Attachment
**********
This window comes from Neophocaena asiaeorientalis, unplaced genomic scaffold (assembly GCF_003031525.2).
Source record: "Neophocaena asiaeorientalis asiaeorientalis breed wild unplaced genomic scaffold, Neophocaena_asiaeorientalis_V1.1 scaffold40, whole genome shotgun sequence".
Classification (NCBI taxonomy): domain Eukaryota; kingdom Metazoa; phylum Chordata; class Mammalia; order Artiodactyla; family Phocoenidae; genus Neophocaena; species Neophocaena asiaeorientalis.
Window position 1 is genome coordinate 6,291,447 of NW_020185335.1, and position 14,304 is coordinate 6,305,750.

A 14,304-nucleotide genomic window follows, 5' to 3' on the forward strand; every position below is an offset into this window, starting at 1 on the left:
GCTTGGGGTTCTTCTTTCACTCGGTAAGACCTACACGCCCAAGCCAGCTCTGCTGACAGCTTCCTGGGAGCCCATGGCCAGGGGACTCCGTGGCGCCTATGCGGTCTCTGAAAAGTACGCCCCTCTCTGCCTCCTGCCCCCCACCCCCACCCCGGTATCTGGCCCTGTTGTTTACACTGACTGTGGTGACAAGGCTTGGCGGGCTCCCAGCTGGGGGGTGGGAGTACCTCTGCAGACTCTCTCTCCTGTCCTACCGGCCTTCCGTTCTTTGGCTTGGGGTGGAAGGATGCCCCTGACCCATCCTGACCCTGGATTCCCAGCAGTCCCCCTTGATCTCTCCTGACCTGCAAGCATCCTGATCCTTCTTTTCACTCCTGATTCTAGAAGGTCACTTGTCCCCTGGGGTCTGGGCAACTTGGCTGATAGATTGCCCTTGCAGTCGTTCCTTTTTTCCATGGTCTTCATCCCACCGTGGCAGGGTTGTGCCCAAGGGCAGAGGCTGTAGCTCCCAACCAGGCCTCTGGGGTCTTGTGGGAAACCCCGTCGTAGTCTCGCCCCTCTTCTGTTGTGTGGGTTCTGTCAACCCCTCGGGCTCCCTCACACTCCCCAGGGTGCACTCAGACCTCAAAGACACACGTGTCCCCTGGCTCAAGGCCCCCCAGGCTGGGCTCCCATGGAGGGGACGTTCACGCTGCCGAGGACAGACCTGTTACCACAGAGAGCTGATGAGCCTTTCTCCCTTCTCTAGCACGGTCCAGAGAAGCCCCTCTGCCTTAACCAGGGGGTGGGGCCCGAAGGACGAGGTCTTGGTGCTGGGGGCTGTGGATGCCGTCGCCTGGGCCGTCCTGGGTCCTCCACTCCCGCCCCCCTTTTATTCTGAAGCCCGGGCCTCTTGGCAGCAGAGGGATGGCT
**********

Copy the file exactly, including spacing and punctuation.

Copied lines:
This window comes from Neophocaena asiaeorientalis, unplaced genomic scaffold (assembly GCF_003031525.2).
Source record: "Neophocaena asiaeorientalis asiaeorientalis breed wild unplaced genomic scaffold, Neophocaena_asiaeorientalis_V1.1 scaffold40, whole genome shotgun sequence".
Classification (NCBI taxonomy): domain Eukaryota; kingdom Metazoa; phylum Chordata; class Mammalia; order Artiodactyla; family Phocoenidae; genus Neophocaena; species Neophocaena asiaeorientalis.
Window position 1 is genome coordinate 6,291,447 of NW_020185335.1, and position 14,304 is coordinate 6,305,750.

A 14,304-nucleotide genomic window follows, 5' to 3' on the forward strand; every position below is an offset into this window, starting at 1 on the left:
GCTTGGGGTTCTTCTTTCACTCGGTAAGACCTACACGCCCAAGCCAGCTCTGCTGACAGCTTCCTGGGAGCCCATGGCCAGGGGACTCCGTGGCGCCTATGCGGTCTCTGAAAAGTACGCCCCTCTCTGCCTCCTGCCCCCCACCCCCACCCCGGTATCTGGCCCTGTTGTTTACACTGACTGTGGTGACAAGGCTTGGCGGGCTCCCAGCTGGGGGGTGGGAGTACCTCTGCAGACTCTCTCTCCTGTCCTACCGGCCTTCCGTTCTTTGGCTTGGGGTGGAAGGATGCCCCTGACCCATCCTGACCCTGGATTCCCAGCAGTCCCCCTTGATCTCTCCTGACCTGCAAGCATCCTGATCCTTCTTTTCACTCCTGATTCTAGAAGGTCACTTGTCCCCTGGGGTCTGGGCAACTTGGCTGATAGATTGCCCTTGCAGTCGTTCCTTTTTTCCATGGTCTTCATCCCACCGTGGCAGGGTTGTGCCCAAGGGCAGAGGCTGTAGCTCCCAACCAGGCCTCTGGGGTCTTGTGGGAAACCCCGTCGTAGTCTCGCCCCTCTTCTGTTGTGTGGGTTCTGTCAACCCCTCGGGCTCCCTCACACTCCCCAGGGTGCACTCAGACCTCAAAGACACACGTGTCCCCTGGCTCAAGGCCCCCCAGGCTGGGCTCCCATGGAGGGGACGTTCACGCTGCCGAGGACAGACCTGTTACCACAGAGAGCTGATGAGCCTTTCTCCCTTCTCTAGCACGGTCCAGAGAAGCCCCTCTGCCTTAACCAGGGGGTGGGGCCCGAAGGACGAGGTCTTGGTGCTGGGGGCTGTGGATGCCGTCGCCTGGGCCGTCCTGGGTCCTCCACTCCCGCCCCCCTTTTATTCTGAAGCCCGGGCCTCTTGGCAGCAGAGGGATGGCT